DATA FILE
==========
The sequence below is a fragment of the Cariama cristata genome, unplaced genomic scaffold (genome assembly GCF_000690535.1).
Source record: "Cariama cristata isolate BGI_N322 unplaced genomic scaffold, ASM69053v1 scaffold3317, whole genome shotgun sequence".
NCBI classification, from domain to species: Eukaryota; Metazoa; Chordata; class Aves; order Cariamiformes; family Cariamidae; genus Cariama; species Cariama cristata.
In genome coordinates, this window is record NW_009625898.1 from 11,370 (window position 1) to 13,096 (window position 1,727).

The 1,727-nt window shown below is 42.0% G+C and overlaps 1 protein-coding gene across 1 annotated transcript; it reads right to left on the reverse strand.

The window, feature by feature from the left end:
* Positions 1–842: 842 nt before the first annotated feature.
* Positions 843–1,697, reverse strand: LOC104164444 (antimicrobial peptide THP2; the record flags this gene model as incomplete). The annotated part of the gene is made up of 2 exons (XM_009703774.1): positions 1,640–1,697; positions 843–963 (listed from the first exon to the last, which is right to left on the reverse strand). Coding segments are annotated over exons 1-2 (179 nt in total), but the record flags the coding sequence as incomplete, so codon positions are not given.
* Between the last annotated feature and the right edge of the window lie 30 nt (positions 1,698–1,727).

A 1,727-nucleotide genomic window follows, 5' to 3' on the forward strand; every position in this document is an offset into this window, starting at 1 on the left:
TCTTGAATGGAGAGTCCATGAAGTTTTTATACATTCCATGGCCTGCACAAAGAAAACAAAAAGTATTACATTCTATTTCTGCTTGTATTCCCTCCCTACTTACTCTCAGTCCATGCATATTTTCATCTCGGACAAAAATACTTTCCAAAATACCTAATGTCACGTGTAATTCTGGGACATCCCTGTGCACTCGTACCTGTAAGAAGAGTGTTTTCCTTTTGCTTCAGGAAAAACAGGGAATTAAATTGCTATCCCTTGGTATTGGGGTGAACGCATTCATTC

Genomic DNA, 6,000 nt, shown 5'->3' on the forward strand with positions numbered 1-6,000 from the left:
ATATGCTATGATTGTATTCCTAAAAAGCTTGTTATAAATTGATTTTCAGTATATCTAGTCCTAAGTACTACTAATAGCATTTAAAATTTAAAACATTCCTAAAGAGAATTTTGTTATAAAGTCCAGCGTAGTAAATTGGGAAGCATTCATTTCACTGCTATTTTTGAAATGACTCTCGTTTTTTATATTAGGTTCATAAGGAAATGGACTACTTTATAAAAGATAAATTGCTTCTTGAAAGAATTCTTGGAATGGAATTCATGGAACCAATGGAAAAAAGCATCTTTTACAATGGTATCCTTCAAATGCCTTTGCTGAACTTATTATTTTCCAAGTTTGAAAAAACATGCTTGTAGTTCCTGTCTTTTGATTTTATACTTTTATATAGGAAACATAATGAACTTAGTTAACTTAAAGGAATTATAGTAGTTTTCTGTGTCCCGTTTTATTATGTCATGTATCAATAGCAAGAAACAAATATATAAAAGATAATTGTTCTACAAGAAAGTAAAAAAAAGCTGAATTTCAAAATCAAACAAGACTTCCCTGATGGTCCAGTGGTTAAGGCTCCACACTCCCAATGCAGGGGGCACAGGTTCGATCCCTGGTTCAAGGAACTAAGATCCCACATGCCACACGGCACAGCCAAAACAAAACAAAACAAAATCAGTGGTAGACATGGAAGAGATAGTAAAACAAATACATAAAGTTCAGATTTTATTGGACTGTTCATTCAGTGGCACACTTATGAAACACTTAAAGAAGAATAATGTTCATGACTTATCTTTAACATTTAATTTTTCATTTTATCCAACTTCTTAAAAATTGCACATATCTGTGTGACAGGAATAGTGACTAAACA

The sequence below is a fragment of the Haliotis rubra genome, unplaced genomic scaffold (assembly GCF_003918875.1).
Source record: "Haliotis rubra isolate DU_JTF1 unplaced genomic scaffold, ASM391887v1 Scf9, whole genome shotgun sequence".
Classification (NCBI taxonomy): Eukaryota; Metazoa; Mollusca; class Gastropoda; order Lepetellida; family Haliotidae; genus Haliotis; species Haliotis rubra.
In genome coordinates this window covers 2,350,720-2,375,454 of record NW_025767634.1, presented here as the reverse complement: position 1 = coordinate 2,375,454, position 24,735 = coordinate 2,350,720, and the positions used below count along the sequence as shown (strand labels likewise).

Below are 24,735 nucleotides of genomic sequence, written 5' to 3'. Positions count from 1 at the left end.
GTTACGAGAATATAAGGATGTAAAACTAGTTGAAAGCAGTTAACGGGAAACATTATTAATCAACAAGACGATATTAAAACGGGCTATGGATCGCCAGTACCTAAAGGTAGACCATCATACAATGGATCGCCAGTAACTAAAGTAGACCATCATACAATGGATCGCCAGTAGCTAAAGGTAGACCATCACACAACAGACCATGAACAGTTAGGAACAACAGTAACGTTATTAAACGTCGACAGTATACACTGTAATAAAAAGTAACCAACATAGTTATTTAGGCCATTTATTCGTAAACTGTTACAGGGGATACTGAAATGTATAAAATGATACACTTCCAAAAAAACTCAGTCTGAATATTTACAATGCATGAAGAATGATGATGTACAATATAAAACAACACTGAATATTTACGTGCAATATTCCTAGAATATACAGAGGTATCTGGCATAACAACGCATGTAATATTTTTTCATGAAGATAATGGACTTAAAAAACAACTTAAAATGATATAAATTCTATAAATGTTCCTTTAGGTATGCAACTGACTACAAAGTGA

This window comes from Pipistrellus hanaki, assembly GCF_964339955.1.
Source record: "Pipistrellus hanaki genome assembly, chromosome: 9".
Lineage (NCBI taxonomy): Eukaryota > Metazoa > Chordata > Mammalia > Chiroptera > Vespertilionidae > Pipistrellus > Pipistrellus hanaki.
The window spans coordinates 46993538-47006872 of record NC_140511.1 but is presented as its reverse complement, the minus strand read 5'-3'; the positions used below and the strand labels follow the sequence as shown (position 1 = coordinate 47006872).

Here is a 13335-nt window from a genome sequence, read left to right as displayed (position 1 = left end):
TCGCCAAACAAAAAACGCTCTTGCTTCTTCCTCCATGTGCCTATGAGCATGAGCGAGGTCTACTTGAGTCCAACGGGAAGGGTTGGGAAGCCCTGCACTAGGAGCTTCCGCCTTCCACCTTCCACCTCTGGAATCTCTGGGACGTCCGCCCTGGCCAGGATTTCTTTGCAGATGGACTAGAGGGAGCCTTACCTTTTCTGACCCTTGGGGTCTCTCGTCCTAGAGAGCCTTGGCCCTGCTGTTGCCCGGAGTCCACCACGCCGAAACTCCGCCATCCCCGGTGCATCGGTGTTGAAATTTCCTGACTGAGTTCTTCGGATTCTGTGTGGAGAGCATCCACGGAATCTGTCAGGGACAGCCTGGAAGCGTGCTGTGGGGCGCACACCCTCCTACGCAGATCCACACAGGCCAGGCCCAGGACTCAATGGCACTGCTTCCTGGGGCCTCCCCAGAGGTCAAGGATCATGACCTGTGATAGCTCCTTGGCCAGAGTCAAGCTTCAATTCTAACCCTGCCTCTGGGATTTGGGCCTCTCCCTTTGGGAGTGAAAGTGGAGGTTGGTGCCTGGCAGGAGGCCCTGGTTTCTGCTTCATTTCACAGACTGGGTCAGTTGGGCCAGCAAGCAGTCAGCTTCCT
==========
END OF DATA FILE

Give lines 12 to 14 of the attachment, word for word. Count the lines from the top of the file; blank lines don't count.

Genomic DNA, 6,000 nt, shown 5'->3' on the forward strand with positions numbered 1-6,000 from the left:
ATATGCTATGATTGTATTCCTAAAAAGCTTGTTATAAATTGATTTTCAGTATATCTAGTCCTAAGTACTACTAATAGCATTTAAAATTTAAAACATTCCTAAAGAGAATTTTGTTATAAAGTCCAGCGTAGTAAATTGGGAAGCATTCATTTCACTGCTATTTTTGAAATGACTCTCGTTTTTTATATTAGGTTCATAAGGAAATGGACTACTTTATAAAAGATAAATTGCTTCTTGAAAGAATTCTTGGAATGGAATTCATGGAACCAATGGAAAAAAGCATCTTTTACAATGGTATCCTTCAAATGCCTTTGCTGAACTTATTATTTTCCAAGTTTGAAAAAACATGCTTGTAGTTCCTGTCTTTTGATTTTATACTTTTATATAGGAAACATAATGAACTTAGTTAACTTAAAGGAATTATAGTAGTTTTCTGTGTCCCGTTTTATTATGTCATGTATCAATAGCAAGAAACAAATATATAAAAGATAATTGTTCTACAAGAAAGTAAAAAAAAGCTGAATTTCAAAATCAAACAAGACTTCCCTGATGGTCCAGTGGTTAAGGCTCCACACTCCCAATGCAGGGGGCACAGGTTCGATCCCTGGTTCAAGGAACTAAGATCCCACATGCCACACGGCACAGCCAAAACAAAACAAAACAAAATCAGTGGTAGACATGGAAGAGATAGTAAAACAAATACATAAAGTTCAGATTTTATTGGACTGTTCATTCAGTGGCACACTTATGAAACACTTAAAGAAGAATAATGTTCATGACTTATCTTTAACATTTAATTTTTCATTTTATCCAACTTCTTAAAAATTGCACATATCTGTGTGACAGGAATAGTGACTAAACA

The sequence below is a fragment of the Haliotis rubra genome, unplaced genomic scaffold (assembly GCF_003918875.1).